Mentoring in the worship leader role is something I kind of missed out on. While still in the beginning stages of singing and playing, my pastor took me under his wing and basically mentored as a pastor to worship leader. He did great, and we evaluated what was effective and what was a total disaster. The worship leader is not a very familiar term from where I’m from. We have worship leaders, but not paid worship leaders. Well, like I said my pastor took me and helped me, and the Lord has been good to me. Last year I finally agreed to give guitar lessons to some youth that were anxious, and that has been my beginning to mentoring others.
I really love the idea of mentoring, but like I said I haven’t had much mentoring experience. I am always looking for opportunities to study and learn from other worship leaders that are more seasoned than I am. Dan talks about the stairs analogy as a good foundation of mentoring. In this idea, it pictures us on stairs with one hand reaching upward to another as well as keeping the other hand back to help another keep climbing. He also touches on having and nurturing face to face relationships. This face to face time, is way outside of my natural comfortable boundaries, but I have learned that if there is anything between us it is always best to deal with it face to face. Dan moves on to a detail process of nurturing suitable candidate’s. He encourages us to co-lead with them first before giving them the lead. I really like and completely agree with investing and working with people individually, and Dan states that this may take an extended period of time. Over time you can evaluate and give more or less slack as needed.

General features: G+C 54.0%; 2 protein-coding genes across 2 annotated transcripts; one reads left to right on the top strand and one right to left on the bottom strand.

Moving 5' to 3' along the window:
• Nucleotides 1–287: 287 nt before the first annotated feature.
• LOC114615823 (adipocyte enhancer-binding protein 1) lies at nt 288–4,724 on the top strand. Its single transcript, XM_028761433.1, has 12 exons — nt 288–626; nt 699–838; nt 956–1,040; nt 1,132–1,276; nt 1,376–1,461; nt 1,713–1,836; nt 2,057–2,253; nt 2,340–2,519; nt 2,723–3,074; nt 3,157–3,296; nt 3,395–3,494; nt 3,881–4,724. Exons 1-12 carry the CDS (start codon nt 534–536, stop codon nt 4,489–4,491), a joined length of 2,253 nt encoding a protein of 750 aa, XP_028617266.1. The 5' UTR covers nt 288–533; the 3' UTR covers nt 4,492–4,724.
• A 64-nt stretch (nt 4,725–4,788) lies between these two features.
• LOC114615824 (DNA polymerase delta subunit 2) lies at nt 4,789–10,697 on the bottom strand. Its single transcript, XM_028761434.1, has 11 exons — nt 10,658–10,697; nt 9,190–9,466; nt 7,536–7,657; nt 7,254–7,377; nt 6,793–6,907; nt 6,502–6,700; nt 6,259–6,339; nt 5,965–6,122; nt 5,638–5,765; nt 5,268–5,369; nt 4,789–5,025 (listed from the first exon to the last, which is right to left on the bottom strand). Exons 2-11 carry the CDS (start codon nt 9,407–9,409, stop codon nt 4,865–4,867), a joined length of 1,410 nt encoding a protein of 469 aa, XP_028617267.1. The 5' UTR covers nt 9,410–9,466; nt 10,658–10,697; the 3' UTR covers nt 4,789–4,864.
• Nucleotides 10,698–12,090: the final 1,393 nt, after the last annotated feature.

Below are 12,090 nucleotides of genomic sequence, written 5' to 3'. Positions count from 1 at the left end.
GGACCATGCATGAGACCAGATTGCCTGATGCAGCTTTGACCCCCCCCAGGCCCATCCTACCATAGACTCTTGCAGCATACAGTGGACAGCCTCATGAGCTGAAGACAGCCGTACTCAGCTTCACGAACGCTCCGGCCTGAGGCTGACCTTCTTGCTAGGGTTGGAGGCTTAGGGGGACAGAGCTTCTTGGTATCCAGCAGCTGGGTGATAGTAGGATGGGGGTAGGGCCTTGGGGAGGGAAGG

Moving on, Dan takes mentoring to a deeper personal level in spending time with people. Spending time may include watching movies, or planning activities that are outside of the normal music business, but this in turn provides a personal relationship off the stage. This particular field is one thing that I could improve on. I have several music relationships based solely on music and music alone, but what I lack with these relationships is deep intimate connections “when the music fades.”
I couldn’t help but reflect as Dan stated “It is easier to appoint people, than to disappoint people.” How true it is. It is easy to see potential, but without investing you sometime get into situations that turn out to be awkward. I especially find it difficult when musician’s volunteer to play and they seem to be what you need, but if you do not invest time into them you may be getting yourself into trouble. I found this to be true with a drummer, that I thought was really good. He had a great imagination for awesome drum lines, but I threw him into the mix way too early. This led to disappointment on my end and a heavy load on his end.
Dan also encourages us to share input with them, give them room to experience, and give them hope. I have learned that sharing input has been one of the most helpful things that I can do with my team. I have also carved out time to intentionally work with team members outside of normal rehearsal time. This gives them a laid back environment to experiment with different ideas they have. When it’s all said and done, I always give them hope. I encourage and try my best to cultivate a love for Christ as well as a love for the worship that they play.